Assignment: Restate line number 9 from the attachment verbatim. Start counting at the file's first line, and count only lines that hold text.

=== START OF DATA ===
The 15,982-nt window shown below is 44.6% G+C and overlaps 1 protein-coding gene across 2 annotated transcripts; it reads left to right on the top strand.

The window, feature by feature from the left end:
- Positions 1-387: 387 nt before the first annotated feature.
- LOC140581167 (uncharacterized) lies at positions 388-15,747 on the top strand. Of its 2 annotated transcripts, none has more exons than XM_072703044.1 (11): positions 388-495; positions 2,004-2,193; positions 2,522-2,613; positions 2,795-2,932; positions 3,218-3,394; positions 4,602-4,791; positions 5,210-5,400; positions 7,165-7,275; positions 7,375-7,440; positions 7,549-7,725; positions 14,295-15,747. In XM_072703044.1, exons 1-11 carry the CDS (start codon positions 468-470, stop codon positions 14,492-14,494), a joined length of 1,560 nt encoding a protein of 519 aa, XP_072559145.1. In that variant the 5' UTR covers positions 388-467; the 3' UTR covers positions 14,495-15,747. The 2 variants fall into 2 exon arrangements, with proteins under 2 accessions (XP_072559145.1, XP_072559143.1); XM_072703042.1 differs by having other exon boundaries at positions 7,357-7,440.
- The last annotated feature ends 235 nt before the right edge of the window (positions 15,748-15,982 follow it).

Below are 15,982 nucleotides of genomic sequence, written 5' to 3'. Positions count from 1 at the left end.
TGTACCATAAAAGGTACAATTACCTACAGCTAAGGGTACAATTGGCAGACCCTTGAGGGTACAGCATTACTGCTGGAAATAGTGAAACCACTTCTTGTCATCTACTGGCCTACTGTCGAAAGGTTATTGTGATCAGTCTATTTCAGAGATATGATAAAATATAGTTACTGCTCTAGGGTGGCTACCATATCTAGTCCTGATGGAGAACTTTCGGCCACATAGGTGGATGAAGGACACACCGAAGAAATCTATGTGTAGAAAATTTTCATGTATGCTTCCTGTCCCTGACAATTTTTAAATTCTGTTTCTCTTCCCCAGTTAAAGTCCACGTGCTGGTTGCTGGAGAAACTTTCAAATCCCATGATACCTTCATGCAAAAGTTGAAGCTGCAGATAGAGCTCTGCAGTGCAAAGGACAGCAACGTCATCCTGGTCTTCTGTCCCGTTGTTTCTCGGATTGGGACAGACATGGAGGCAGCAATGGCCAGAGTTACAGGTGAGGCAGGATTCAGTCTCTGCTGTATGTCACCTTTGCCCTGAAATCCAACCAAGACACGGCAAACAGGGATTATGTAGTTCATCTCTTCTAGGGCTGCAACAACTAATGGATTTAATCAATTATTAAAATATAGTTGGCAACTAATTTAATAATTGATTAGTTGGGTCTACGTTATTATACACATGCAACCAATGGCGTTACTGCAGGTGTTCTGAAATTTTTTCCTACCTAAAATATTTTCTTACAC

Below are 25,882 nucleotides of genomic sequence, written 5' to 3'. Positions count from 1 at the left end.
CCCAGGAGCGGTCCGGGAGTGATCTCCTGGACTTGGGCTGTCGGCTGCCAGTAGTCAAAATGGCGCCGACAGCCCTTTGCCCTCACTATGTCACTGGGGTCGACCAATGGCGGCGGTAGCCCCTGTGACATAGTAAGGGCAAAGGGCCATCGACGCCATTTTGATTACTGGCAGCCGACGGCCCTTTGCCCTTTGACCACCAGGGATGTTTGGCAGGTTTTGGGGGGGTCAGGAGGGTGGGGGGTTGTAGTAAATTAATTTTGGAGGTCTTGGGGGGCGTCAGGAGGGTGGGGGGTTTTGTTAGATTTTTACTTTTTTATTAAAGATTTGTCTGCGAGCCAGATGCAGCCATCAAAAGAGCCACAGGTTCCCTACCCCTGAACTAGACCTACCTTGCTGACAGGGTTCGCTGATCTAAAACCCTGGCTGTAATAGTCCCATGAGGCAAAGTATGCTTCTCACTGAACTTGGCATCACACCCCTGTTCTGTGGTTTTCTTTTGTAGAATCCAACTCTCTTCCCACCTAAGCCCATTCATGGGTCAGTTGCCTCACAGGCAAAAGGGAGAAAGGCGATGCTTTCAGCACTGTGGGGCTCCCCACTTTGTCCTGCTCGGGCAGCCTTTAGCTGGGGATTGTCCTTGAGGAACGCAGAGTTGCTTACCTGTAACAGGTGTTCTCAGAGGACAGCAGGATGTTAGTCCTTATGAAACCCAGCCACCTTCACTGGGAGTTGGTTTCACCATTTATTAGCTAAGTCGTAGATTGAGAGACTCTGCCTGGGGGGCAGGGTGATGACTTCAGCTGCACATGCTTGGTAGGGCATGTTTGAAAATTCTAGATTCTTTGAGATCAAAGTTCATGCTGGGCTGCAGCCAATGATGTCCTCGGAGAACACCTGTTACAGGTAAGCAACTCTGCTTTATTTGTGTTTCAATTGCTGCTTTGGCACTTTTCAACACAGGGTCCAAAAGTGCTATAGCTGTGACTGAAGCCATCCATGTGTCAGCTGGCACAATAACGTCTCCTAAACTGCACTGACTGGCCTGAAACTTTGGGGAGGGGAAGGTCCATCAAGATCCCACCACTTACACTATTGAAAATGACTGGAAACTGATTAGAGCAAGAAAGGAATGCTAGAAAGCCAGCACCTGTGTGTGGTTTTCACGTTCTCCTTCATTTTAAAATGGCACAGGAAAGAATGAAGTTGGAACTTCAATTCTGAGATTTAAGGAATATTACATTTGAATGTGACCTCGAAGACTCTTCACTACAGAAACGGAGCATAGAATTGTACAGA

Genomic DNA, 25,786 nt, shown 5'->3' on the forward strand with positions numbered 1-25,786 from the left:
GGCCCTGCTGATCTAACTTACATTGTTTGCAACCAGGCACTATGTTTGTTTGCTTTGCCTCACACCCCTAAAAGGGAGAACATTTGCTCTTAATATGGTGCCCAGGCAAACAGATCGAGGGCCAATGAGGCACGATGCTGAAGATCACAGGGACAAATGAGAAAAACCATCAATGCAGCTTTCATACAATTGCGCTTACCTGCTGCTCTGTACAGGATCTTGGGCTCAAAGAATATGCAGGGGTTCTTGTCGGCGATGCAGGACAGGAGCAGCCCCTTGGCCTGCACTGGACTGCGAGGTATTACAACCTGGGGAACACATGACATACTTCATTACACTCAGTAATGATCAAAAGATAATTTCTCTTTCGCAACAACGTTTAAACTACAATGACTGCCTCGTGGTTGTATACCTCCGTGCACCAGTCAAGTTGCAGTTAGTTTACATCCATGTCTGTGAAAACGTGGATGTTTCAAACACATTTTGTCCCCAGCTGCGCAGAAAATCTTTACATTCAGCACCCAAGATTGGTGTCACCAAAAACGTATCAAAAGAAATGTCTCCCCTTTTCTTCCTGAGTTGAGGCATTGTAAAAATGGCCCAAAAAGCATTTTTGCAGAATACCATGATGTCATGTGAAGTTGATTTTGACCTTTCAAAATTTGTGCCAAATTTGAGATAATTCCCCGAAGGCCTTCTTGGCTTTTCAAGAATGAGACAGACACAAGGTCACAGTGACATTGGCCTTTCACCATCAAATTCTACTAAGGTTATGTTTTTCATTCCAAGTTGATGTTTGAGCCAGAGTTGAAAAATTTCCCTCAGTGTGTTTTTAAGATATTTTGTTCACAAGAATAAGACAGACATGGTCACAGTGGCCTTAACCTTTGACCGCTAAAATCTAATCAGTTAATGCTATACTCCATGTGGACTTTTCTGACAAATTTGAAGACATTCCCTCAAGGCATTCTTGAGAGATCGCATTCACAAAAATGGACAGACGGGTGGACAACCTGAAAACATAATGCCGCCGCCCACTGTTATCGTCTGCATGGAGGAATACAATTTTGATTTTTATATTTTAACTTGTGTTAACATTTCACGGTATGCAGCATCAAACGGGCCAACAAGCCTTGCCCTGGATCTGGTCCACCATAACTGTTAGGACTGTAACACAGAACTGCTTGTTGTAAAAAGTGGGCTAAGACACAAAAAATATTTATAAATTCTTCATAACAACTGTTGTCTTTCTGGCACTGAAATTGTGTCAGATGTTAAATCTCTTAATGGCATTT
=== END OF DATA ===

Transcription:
CCCAGGAGCGGTCCGGGAGTGATCTCCTGGACTTGGGCTGTCGGCTGCCAGTAGTCAAAATGGCGCCGACAGCCCTTTGCCCTCACTATGTCACTGGGGTCGACCAATGGCGGCGGTAGCCCCTGTGACATAGTAAGGGCAAAGGGCCATCGACGCCATTTTGATTACTGGCAGCCGACGGCCCTTTGCCCTTTGACCACCAGGGATGTTTGGCAGGTTTTGGGGGGGTCAGGAGGGTGGGGGGTTGTAGTAAATTAATTTTGGAGGTCTTGGGGGGCGTCAGGAGGGTGGGGGGTTTTGTTAGATTTTTACTTTTTTATTAAAGATTTGTCTGCGAGCCAGATGCAGCCATCAAAAGAGCCACAGGTTCCCTACCCCTGAACTAGACCTACCTTGCTGACAGGGTTCGCTGATCTAAAACCCTGGCTGTAATAGTCCCATGAGGCAAAGTATGCTTCTCACTGAACTTGGCATCACACCCCTGTTCTGTGGTTTTCTTTTGTAGAATCCAACTCTCTTCCCACCTAAGCCCATTCATGGGTCAGTTGCCTCACAGGCAAAAGGGAGAAAGGCGATGCTTTCAGCACTGTGGGGCTCCCCACTTTGTCCTGCTCGGGCAGCCTTTAGCTGGGGATTGTCCTTGAGGAACGCAGAGTTGCTTACCTGTAACAGGTGTTCTCAGAGGACAGCAGGATGTTAGTCCTTATGAAACCCAGCCACCTTCACTGGGAGTTGGTTTCACCATTTATTAGCTAAGTCGTAGATTGAGAGACTCTGCCTGGGGGGCAGGGTGATGACTTCAGCTGCACATGCTTGGTAGGGCATGTTTGAAAATTCTAGATTCTTTGAGATCAAAGTTCATGCTGGGCTGCAGCCAATGATGTCCTCGGAGAACACCTGTTACAGGTAAGCAACTCTGCTTTATTTGTGTTTCAATTGCTGCTTTGGCACTTTTCAACACAGGGTCCAAAAGTGCTATAGCTGTGACTGAAGCCATCCATGTGTCAGCTGGCACAATAACGTCTCCTAAACTGCACTGACTGGCCTGAAACTTTGGGGAGGGGAAGGTCCATCAAGATCCCACCACTTACACTATTGAAAATGACTGGAAACTGATTAGAGCAAGAAAGGAATGCTAGAAAGCCAGCACCTGTGTGTGGTTTTCACGTTCTCCTTCATTTTAAAATGGCACAGGAAAGAATGAAGTTGGAACTTCAATTCTGAGATTTAAGGAATATTACATTTGAATGTGACCTCGAAGACTCTTCACTACAGAAACGGAGCATAGAATTGTACAGA